PDB code: 1xkt
15112993 G.L.Tang, Y.Q.Cheng, and B.Shen (2004).
Leinamycin biosynthesis revealing unprecedented architectural complexity for a hybrid polyketide synthase and nonribosomal peptide synthetase.
  Chem Biol, 11, 33-45.  
15066179 U.Linne, D.Schwarzer, G.N.Schroeder, and M.A.Marahiel (2004).
Mutational analysis of a type II thioesterase associated with nonribosomal peptide synthesis.
  Eur J Biochem, 271, 1536-1545.  
  12889743 C.D.Reeves (2003).
The enzymology of combinatorial biosynthesis.
  Crit Rev Biotechnol, 23, 95.  
12514126 G.Sciara, S.G.Kendrew, A.E.Miele, N.G.Marsh, L.Federici, F.Malatesta, G.Schimperna, C.Savino, and B.Vallone (2003).
The structure of ActVA-Orf6, a novel type of monooxygenase involved in actinorhodin biosynthesis.
  EMBO J, 22, 205-215.
PDB codes: 1lq9 1n5q 1n5s 1n5t 1n5v
12470730 N.L.Pohl (2002).
Nonnatural substrates for polyketide synthases and their associated modifying enzymes.
  Curr Opin Chem Biol, 6, 773-778.  
12323374 S.A.Sieber, U.Linne, N.J.Hillson, E.Roche, C.T.Walsh, and M.A.Marahiel (2002).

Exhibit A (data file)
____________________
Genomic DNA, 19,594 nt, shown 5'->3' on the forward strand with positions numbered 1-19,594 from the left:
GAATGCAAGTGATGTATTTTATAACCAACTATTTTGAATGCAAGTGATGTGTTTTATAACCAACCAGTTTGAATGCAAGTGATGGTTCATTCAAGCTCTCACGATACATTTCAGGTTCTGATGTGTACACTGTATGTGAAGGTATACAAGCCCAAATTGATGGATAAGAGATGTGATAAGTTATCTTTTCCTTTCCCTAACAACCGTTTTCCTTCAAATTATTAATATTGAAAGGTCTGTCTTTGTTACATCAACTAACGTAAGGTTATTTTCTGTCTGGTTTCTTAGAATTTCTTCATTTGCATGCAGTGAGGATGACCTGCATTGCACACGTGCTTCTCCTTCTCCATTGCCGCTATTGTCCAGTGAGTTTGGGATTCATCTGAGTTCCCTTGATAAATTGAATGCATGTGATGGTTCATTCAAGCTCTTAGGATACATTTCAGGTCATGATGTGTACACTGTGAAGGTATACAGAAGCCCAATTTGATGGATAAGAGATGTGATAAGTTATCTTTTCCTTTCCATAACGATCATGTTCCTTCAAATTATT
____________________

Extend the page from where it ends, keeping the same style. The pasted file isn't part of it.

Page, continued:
Evidence for a monomeric structure of nonribosomal Peptide synthetases.
  Chem Biol, 9, 997.  
12323367 S.Smith (2002).
Modular NRPSs are monomeric.
  Chem Biol, 9, 955-956.  
12055621 T.A.Keating, C.G.Marshall, C.T.Walsh, and A.E.Keating (2002).
The structure of VibH represents nonribosomal peptide synthetase condensation, cyclization and epimerization domains.
  Nat Struct Biol, 9, 522-526.
PDB code: 1l5a
12220180 Z.Zhuang, F.Song, W.Zhang, K.Taylor, A.Archambault, D.Dunaway-Mariano, J.Dong, and P.R.Carey (2002).
Kinetic, Raman, NMR, and site-directed mutagenesis studies of the Pseudomonas sp. strain CBS3 4-hydroxybenzoyl-CoA thioesterase active site.
  Biochemistry, 41, 11152-11160.  
The most recent references are shown first. Citation data come partly from CiteXplore and partly from an automated harvesting procedure. Note that this is likely to be only a partial list as not all journals are covered by either method. However, we are continually building up the citation data so more and more references will be included with time. Where a reference describes a PDB structure, the PDB codes are shown on the right.